A: The answer somewhat depends on a variety of factors, such as whether the will intended a class gift (for example, "to all my kids") or was a list of specific devisees (recipients) of the gift. The specific provisions of the will (did it clarify alternative recipient or how to deal with the death of one of the recipients?) and the intent of the person who created the will are the key factors in determining who gets what whenever possible.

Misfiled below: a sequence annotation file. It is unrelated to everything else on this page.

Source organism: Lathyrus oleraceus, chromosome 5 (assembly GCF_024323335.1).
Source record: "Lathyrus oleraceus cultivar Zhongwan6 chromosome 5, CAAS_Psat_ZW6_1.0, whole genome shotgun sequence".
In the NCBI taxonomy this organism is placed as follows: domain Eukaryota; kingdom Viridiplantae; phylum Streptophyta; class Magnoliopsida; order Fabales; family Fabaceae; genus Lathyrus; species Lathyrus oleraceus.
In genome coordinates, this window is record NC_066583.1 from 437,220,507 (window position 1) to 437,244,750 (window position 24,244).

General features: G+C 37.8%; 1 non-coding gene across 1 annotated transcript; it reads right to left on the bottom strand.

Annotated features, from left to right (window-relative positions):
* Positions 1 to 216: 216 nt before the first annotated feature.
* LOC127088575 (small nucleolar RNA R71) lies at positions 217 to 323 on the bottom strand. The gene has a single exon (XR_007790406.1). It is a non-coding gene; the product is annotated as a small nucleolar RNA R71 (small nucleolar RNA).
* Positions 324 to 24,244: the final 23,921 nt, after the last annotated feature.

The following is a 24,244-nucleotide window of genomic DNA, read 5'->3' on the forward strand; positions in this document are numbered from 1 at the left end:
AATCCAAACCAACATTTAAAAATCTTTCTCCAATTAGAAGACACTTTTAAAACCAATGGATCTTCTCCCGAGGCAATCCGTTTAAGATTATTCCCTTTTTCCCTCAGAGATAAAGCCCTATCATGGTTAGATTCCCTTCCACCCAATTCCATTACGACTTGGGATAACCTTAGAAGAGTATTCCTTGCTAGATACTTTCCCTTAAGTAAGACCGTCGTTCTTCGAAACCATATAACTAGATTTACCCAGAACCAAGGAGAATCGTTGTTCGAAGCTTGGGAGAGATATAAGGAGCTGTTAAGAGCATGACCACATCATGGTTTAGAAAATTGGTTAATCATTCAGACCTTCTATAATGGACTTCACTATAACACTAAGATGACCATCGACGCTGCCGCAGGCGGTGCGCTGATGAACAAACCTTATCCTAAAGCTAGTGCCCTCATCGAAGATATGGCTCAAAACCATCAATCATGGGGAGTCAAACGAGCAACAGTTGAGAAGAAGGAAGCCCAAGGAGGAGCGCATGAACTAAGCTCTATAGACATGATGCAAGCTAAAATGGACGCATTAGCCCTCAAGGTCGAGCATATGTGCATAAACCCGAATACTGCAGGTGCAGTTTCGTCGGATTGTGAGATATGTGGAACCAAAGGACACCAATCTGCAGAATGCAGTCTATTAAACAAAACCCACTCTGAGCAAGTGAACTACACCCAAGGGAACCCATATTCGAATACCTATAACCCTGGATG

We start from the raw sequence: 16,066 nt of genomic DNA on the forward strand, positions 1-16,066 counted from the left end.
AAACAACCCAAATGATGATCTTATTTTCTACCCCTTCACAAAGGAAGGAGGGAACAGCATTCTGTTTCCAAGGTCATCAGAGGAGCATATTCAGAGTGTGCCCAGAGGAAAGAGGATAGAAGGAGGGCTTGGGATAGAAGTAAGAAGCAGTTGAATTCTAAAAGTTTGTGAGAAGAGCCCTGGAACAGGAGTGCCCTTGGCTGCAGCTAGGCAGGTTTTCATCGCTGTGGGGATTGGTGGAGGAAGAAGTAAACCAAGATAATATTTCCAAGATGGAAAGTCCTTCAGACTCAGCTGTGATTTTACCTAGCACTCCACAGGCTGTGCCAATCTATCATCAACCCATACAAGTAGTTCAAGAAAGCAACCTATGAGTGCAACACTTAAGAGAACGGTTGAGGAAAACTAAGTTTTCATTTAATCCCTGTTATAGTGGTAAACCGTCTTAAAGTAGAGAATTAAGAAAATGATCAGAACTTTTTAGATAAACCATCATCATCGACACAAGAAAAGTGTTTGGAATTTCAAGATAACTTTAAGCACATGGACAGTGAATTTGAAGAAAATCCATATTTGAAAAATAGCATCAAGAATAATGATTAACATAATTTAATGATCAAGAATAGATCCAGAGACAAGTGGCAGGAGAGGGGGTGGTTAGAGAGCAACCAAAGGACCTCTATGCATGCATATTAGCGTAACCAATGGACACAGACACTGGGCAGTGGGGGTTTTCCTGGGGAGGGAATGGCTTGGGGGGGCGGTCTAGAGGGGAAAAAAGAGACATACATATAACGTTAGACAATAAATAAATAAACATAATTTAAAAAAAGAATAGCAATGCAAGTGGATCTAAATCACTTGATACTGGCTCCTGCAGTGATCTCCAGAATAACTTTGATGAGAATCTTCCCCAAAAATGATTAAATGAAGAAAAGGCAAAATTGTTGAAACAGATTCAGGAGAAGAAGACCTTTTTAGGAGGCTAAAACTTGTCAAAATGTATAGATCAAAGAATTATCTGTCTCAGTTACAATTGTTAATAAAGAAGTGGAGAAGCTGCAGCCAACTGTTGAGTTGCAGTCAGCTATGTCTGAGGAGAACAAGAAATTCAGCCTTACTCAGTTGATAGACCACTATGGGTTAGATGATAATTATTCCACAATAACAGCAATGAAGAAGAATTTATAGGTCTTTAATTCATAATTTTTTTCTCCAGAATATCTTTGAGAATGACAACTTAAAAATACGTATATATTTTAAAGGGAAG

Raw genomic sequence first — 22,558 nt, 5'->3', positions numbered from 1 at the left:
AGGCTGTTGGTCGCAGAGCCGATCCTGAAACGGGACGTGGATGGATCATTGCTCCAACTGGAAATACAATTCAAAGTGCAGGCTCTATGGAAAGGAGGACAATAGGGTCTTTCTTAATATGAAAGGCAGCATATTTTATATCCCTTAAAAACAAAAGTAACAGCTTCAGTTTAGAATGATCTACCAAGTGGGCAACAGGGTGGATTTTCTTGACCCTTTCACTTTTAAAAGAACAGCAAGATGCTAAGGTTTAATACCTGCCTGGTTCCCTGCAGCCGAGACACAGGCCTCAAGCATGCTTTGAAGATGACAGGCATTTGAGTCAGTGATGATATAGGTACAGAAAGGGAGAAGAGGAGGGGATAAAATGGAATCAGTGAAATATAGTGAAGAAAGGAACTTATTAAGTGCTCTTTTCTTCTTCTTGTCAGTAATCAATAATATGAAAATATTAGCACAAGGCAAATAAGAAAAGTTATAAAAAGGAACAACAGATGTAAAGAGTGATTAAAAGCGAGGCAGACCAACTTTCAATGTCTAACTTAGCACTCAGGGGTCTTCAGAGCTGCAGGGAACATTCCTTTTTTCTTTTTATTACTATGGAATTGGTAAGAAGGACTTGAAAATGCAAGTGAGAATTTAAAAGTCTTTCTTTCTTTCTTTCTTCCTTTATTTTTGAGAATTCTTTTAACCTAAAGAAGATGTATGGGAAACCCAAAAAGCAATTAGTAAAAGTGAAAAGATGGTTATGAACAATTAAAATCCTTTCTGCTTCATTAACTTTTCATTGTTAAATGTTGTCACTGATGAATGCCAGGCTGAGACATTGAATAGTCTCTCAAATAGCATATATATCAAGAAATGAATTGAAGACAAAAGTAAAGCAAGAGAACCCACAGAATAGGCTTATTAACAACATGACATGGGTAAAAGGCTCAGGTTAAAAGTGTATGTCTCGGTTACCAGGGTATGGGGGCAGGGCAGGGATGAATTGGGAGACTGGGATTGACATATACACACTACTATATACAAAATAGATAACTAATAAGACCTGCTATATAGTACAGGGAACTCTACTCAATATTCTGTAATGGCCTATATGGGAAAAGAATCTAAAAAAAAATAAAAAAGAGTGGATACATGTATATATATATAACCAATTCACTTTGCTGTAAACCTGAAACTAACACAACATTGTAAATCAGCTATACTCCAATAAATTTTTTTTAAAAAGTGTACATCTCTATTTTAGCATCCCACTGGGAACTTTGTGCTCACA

However, you may want to review Colorado Revised Statute Section 15-11-603, which may become the key law if the will does not state what should happen. In that case, the statute sets out default rules of construction, and in many situations the surviving child of the recipient who already died will receive the share that the deceased person would have received (based loosely on subsection (2)(a) or (2)(b)). Again, any language to the contrary in the will itself could trump this default statute. Additionally, as mentioned, there are many factors including the nature of the gift, nature of the recipients, and the nature of those who survive.
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